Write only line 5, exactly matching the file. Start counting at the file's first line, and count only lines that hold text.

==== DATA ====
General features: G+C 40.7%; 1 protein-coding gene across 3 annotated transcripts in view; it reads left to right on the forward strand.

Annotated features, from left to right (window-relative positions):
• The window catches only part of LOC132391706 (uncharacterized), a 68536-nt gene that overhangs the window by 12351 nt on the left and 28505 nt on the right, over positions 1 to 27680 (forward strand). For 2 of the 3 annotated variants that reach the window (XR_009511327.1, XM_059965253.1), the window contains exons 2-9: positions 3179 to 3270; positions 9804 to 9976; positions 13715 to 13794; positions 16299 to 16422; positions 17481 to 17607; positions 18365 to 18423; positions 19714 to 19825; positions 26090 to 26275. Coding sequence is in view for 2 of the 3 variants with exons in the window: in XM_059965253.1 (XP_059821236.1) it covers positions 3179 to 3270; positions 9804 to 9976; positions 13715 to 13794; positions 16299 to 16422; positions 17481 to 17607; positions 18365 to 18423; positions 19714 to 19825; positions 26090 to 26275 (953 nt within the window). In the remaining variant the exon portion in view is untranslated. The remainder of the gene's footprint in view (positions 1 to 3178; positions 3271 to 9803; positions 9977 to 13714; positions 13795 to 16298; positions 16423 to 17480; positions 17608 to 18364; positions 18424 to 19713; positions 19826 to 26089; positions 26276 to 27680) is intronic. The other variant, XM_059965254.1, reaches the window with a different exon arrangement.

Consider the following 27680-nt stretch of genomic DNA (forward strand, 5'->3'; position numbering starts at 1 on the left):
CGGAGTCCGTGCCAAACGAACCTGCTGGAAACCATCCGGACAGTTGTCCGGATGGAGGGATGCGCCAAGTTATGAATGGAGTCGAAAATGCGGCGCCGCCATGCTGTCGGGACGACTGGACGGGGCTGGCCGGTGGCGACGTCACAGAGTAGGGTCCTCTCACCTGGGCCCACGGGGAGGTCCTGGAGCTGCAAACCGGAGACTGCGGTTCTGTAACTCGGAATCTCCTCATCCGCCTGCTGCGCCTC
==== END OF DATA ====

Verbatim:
CGGAGTCCGTGCCAAACGAACCTGCTGGAAACCATCCGGACAGTTGTCCGGATGGAGGGATGCGCCAAGTTATGAATGGAGTCGAAAATGCGGCGCCGCCATGCTGTCGGGACGACTGGACGGGGCTGGCCGGTGGCGACGTCACAGAGTAGGGTCCTCTCACCTGGGCCCACGGGGAGGTCCTGGAGCTGCAAACCGGAGACTGCGGTTCTGTAACTCGGAATCTCCTCATCCGCCTGCTGCGCCTC